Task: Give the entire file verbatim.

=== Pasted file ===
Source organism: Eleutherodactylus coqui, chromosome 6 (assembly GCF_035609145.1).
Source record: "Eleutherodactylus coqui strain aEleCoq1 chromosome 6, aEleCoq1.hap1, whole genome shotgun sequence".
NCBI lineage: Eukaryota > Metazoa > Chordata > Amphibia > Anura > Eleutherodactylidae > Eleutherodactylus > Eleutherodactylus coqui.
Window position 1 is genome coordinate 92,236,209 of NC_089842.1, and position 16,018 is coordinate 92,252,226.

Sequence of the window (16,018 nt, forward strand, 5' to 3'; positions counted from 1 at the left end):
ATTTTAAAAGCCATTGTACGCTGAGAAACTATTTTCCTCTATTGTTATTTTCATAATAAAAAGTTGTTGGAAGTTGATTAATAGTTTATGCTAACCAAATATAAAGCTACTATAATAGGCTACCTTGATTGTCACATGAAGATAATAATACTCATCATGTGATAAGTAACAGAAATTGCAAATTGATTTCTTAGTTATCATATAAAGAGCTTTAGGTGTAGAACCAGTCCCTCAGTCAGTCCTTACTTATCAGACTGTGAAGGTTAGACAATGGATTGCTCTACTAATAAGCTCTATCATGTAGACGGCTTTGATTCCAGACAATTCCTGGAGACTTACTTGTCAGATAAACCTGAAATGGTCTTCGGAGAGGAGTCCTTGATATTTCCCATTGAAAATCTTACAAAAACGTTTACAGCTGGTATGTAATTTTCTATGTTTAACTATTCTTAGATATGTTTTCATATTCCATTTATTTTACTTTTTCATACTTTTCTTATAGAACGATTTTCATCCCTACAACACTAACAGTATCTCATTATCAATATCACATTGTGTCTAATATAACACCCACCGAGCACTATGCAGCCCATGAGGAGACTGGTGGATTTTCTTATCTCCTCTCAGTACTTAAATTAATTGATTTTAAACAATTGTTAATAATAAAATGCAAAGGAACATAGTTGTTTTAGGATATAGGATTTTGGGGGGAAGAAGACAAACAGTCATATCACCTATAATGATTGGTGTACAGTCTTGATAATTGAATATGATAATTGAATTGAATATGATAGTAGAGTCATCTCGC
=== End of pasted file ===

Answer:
Source organism: Eleutherodactylus coqui, chromosome 6 (assembly GCF_035609145.1).
Source record: "Eleutherodactylus coqui strain aEleCoq1 chromosome 6, aEleCoq1.hap1, whole genome shotgun sequence".
NCBI lineage: Eukaryota > Metazoa > Chordata > Amphibia > Anura > Eleutherodactylidae > Eleutherodactylus > Eleutherodactylus coqui.
Window position 1 is genome coordinate 92,236,209 of NC_089842.1, and position 16,018 is coordinate 92,252,226.

Sequence of the window (16,018 nt, forward strand, 5' to 3'; positions counted from 1 at the left end):
ATTTTAAAAGCCATTGTACGCTGAGAAACTATTTTCCTCTATTGTTATTTTCATAATAAAAAGTTGTTGGAAGTTGATTAATAGTTTATGCTAACCAAATATAAAGCTACTATAATAGGCTACCTTGATTGTCACATGAAGATAATAATACTCATCATGTGATAAGTAACAGAAATTGCAAATTGATTTCTTAGTTATCATATAAAGAGCTTTAGGTGTAGAACCAGTCCCTCAGTCAGTCCTTACTTATCAGACTGTGAAGGTTAGACAATGGATTGCTCTACTAATAAGCTCTATCATGTAGACGGCTTTGATTCCAGACAATTCCTGGAGACTTACTTGTCAGATAAACCTGAAATGGTCTTCGGAGAGGAGTCCTTGATATTTCCCATTGAAAATCTTACAAAAACGTTTACAGCTGGTATGTAATTTTCTATGTTTAACTATTCTTAGATATGTTTTCATATTCCATTTATTTTACTTTTTCATACTTTTCTTATAGAACGATTTTCATCCCTACAACACTAACAGTATCTCATTATCAATATCACATTGTGTCTAATATAACACCCACCGAGCACTATGCAGCCCATGAGGAGACTGGTGGATTTTCTTATCTCCTCTCAGTACTTAAATTAATTGATTTTAAACAATTGTTAATAATAAAATGCAAAGGAACATAGTTGTTTTAGGATATAGGATTTTGGGGGGAAGAAGACAAACAGTCATATCACCTATAATGATTGGTGTACAGTCTTGATAATTGAATATGATAATTGAATTGAATATGATAGTAGAGTCATCTCGC